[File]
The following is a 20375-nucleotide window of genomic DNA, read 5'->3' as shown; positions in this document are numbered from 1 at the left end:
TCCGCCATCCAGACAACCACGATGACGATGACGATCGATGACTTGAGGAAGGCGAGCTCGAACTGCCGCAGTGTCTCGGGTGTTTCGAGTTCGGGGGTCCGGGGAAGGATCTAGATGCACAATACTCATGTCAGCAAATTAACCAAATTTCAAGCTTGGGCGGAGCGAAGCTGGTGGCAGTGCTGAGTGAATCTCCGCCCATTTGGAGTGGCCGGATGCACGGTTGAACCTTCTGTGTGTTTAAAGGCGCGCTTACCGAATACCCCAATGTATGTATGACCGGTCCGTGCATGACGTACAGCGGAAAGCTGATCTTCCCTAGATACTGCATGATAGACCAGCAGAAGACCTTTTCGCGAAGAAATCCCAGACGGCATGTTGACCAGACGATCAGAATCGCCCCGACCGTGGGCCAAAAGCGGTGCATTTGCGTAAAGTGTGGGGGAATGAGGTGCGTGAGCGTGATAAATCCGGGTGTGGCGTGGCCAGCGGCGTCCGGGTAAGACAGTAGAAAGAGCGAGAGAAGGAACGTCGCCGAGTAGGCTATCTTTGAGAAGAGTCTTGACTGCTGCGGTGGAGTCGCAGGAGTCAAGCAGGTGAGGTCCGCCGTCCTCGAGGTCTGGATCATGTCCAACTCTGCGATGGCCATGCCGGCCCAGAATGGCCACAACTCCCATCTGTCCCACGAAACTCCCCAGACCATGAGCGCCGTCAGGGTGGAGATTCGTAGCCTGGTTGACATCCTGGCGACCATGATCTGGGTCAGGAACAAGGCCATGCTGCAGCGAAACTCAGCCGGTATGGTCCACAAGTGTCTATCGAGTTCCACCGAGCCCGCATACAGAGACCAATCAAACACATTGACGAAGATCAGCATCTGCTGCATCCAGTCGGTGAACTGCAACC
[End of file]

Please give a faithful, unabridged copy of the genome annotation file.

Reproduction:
The following is a 20375-nucleotide window of genomic DNA, read 5'->3' as shown; positions in this document are numbered from 1 at the left end:
TCCGCCATCCAGACAACCACGATGACGATGACGATCGATGACTTGAGGAAGGCGAGCTCGAACTGCCGCAGTGTCTCGGGTGTTTCGAGTTCGGGGGTCCGGGGAAGGATCTAGATGCACAATACTCATGTCAGCAAATTAACCAAATTTCAAGCTTGGGCGGAGCGAAGCTGGTGGCAGTGCTGAGTGAATCTCCGCCCATTTGGAGTGGCCGGATGCACGGTTGAACCTTCTGTGTGTTTAAAGGCGCGCTTACCGAATACCCCAATGTATGTATGACCGGTCCGTGCATGACGTACAGCGGAAAGCTGATCTTCCCTAGATACTGCATGATAGACCAGCAGAAGACCTTTTCGCGAAGAAATCCCAGACGGCATGTTGACCAGACGATCAGAATCGCCCCGACCGTGGGCCAAAAGCGGTGCATTTGCGTAAAGTGTGGGGGAATGAGGTGCGTGAGCGTGATAAATCCGGGTGTGGCGTGGCCAGCGGCGTCCGGGTAAGACAGTAGAAAGAGCGAGAGAAGGAACGTCGCCGAGTAGGCTATCTTTGAGAAGAGTCTTGACTGCTGCGGTGGAGTCGCAGGAGTCAAGCAGGTGAGGTCCGCCGTCCTCGAGGTCTGGATCATGTCCAACTCTGCGATGGCCATGCCGGCCCAGAATGGCCACAACTCCCATCTGTCCCACGAAACTCCCCAGACCATGAGCGCCGTCAGGGTGGAGATTCGTAGCCTGGTTGACATCCTGGCGACCATGATCTGGGTCAGGAACAAGGCCATGCTGCAGCGAAACTCAGCCGGTATGGTCCACAAGTGTCTATCGAGTTCCACCGAGCCCGCATACAGAGACCAATCAAACACATTGACGAAGATCAGCATCTGCTGCATCCAGTCGGTGAACTGCAACC